An Olympic gold that signified the birth of new India

The Indian team attacks the Spanish goalmouth during preliminary field hockey matches at Chiswick, during the Olympic Games, London, 6th August 1948. (Photo by Central Press/Hulton Archive/Getty Images)
The Indian team attacks the Spanish goalmouth during preliminary field hockey matches at Chiswick, during the Olympic Games, London, 6th August 1948. (Photo by Central Press/Hulton Archive/Getty Images)

The Olympic Games are full of champions, records and stories, but they’re also an incredible encyclopedia of strange, funny, emotional and sad moments. We will dig some out every week to put a smile on your face or a tear in your eye. This week: the story of India's historic men's hockey gold medal win at the London 1948 Games. 

The background

India’s Olympic journey began in 1900 during which the men’s hockey team was already a personification of absolute dominance, having won three consecutive gold medals at Amsterdam 1928, Los Angeles 1932 and Berlin 1936 but London 1948 was their first Games as an independent nation.

India’s participation in the 1948 Olympics was deeply affected by its partition, which had taken a place less than a year ago. The subcontinent was divided into two nations – India and Pakistan – as a result many of the existing team’s players, right from Niaz Khan, Shah Rukh Muhammad and AS Dara – migrated across the newly drawn border.

Losing a large part of their squad that brought Olympic golds made reconstruction an uphill task for the Indian Hockey Federation. However, little did anyone know that generation of hockey players - that was going to be thrust onto the grandest stage of them all - would usher in a new and perhaps the most glorious era in the history of Indian sport.

Players, little known at the international level but prolific nationally, like Kishan Lal, who was named skipper, KD Singh Babu, Patrick Jansen, Leslie Claudius and Balbir Singh were included in the 20-man squad India fielded at London 1948. The much-debated inclusion of a Balbir Singh would go on to become the defining moment at the Games in hindsight.

The finals

A 20-man squad full of rookies and players with little Olympic experience landed on British soil to compete for independent India at the London 1948 Games. The Indian hockey team was drawn in Group A with Argentina, Austria and Spain while Pakistan was grouped with Netherlands, Belgium, France and Denmark.

The Indian team was off the blocks right from the start and thrashed Austria 8-0 in their opening game with Babu grabbing a brace and Patrick Jansen smashing a hat-trick. Their second game was against Argentina with India performing even better. They outclassed the South American nation 9-1 in a contest that made the world sit up and notice the world class talent of Singh, who put four past the Argentine goalkeeper.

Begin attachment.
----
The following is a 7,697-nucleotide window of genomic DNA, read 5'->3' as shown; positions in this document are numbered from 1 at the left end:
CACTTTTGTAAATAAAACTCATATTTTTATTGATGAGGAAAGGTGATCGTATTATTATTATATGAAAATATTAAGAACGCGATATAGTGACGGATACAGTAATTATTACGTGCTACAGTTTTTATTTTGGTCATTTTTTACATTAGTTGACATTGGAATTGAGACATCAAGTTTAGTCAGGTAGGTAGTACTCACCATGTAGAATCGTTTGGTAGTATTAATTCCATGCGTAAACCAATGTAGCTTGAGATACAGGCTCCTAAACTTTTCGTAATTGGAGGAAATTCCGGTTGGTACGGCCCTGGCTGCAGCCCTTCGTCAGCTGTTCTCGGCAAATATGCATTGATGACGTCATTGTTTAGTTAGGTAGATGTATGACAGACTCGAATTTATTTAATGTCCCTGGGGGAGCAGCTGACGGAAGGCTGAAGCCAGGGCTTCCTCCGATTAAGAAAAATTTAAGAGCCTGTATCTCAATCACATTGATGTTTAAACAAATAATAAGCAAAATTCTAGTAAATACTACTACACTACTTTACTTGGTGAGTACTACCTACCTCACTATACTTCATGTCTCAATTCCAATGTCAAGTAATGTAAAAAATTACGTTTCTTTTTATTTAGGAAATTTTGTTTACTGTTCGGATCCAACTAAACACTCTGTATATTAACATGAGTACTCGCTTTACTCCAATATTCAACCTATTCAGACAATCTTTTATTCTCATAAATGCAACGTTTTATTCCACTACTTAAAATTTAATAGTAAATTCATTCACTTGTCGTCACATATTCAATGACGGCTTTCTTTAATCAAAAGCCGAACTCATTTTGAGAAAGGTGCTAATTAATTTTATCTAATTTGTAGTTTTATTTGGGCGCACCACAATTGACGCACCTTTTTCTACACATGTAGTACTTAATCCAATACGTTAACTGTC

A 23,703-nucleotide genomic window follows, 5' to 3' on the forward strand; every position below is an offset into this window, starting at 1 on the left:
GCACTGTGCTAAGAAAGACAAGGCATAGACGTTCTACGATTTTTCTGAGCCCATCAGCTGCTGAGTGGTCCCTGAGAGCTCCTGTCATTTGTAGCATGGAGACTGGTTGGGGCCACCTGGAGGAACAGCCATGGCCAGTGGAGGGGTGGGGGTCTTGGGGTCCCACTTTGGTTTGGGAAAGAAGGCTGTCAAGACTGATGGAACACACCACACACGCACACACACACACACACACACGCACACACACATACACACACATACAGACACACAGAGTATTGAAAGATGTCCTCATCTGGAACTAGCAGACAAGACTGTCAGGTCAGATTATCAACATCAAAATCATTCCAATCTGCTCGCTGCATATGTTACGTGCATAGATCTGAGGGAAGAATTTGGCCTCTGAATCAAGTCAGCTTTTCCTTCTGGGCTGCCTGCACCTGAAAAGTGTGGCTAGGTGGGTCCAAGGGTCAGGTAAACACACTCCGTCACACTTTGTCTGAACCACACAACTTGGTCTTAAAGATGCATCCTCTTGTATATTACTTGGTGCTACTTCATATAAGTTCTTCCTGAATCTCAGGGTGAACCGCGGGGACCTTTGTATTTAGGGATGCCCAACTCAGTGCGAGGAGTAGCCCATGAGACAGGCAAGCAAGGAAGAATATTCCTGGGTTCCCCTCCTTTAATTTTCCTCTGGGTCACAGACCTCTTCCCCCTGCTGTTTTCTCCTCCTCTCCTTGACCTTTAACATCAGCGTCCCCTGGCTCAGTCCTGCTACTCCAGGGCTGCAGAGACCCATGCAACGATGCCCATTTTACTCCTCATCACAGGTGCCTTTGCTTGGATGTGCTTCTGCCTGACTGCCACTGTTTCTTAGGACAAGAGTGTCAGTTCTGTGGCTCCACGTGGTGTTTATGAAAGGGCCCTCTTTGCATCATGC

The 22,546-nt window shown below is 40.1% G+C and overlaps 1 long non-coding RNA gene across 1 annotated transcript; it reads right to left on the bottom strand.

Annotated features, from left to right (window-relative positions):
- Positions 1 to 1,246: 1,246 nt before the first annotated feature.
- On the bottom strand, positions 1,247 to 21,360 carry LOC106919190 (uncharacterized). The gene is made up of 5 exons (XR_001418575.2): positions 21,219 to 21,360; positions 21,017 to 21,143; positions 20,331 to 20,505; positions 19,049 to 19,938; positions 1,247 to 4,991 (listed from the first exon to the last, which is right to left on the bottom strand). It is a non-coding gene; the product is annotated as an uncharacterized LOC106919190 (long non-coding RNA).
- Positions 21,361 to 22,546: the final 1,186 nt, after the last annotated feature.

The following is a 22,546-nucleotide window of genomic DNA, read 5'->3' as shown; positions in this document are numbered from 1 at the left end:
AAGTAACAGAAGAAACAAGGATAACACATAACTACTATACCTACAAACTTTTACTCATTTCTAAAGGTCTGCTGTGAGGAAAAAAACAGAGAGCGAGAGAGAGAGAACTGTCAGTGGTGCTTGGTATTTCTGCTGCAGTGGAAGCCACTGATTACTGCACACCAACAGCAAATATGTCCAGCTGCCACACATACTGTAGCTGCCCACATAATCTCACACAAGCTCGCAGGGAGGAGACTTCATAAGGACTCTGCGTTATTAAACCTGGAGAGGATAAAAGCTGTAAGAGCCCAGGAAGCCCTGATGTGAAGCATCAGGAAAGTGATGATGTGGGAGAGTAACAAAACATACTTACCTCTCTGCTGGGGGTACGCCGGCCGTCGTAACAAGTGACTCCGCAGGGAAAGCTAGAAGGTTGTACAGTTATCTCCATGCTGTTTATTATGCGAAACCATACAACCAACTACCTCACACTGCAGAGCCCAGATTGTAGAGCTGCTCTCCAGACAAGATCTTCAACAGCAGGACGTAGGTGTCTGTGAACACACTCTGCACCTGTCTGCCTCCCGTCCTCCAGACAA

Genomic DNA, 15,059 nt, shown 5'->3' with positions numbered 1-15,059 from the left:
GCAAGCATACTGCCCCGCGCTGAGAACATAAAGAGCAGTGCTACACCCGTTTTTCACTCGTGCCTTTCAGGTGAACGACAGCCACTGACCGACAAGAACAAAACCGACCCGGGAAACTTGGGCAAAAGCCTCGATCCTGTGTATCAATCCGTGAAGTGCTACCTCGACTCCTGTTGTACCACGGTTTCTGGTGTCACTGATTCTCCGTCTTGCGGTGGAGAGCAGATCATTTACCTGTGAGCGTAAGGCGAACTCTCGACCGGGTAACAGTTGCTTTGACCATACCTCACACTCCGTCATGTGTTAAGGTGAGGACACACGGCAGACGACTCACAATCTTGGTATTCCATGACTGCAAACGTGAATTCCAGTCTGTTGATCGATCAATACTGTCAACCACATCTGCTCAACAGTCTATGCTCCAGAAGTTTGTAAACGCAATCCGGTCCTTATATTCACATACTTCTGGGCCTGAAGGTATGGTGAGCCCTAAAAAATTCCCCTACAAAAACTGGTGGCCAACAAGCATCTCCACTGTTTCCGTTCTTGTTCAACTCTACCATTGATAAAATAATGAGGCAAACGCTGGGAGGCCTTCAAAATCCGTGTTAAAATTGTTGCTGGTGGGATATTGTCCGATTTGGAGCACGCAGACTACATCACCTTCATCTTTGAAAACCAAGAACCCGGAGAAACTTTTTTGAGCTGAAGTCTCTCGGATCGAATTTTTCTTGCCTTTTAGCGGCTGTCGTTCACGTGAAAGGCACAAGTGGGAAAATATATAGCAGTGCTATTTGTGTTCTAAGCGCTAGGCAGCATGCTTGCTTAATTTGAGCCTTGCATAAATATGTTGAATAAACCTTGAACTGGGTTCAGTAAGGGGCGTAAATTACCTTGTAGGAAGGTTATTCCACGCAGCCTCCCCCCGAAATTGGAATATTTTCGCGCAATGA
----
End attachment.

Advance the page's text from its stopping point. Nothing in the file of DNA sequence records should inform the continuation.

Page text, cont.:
In its final group game, India overcame Spain with an easy 2-0 win where Singh scored again. The semi-final against the Netherlands proved to be a difficult contest for India but they overcame their European opponent with a 2-1 victory to setup a clash against none other but Great Britain, who had defeated Pakistan in the other semi-final.

A daunting final against the hosts dawned upon India and it would need to overcome a Great Britain side competing on home soil and gunning for its third gold medal. A Wembley stadium filled with spectators was ready to witness a clash that would define the Indian team’s hockey future in the decades to come.

Singh, recollecting the final in August 2018, told Hindustan Times: “When we took the field in the final, the jam-packed stadium was rooting for their team, but as the match went on, impressed with our game, the crowd started cheering for us.”

The pitch at Wembley was slower than what India usually played with but they were equipped with studded boots that helped their cause. Making minor adjustments to the pace and tempo of their game, India got off to a flying start with who else but Singh scoring the opener before Jansen doubled the visitors’ lead in the first half.

Great Britain needed to get one back quickly in the second half to make a comeback but proceedings went quite the other way when Singh grabbed his second of the match to put the gold out of the home team’s reach. By the time Tarlochan Singh smashed the game’s fourth goal, they knew they had done the unthinkable – win India’s first Olympic gold - the first as an independent nation.

Balbir Singh, describing the moment to Hindustan Times, recalled in 2018:

“Though it happened 70 years ago, memories of the London Games are as fresh as it happened yesterday. That day when our flag was hoisted in front of thousands of Britons at the Wembley Stadium, I realised what independence means. It was the proudest moment for me and for all Indians back home. When the national anthem was played and the flag was going up, I felt that I was flying. I am short of words to describe that glorious moment.”

A year after gaining independence and going through partition, India had emerged from the pain and suffering to bring glory and joy to millions backs home.

The outcome

India's men's hockey team's triumph at London 1948 is still one of the most talked about moments in the nation’s sporting history because of its impact. The gold at the London 1948 saw India win gold at three out of the next four Olympics (1952, 1956 and 1964).

Many members of the team that won gold in London went on to become legends, especially Balbir Singh Sr., who is one of the greatest players the country has seen in its glorious history. Others including KD Singh Babu and Leslie Claudius also inspired many young hockey players for decades to come.

However, India has not managed to win an Olympic hockey medal since Moscow 1980, but hopes are high for them to change the status quo at Tokyo 2020.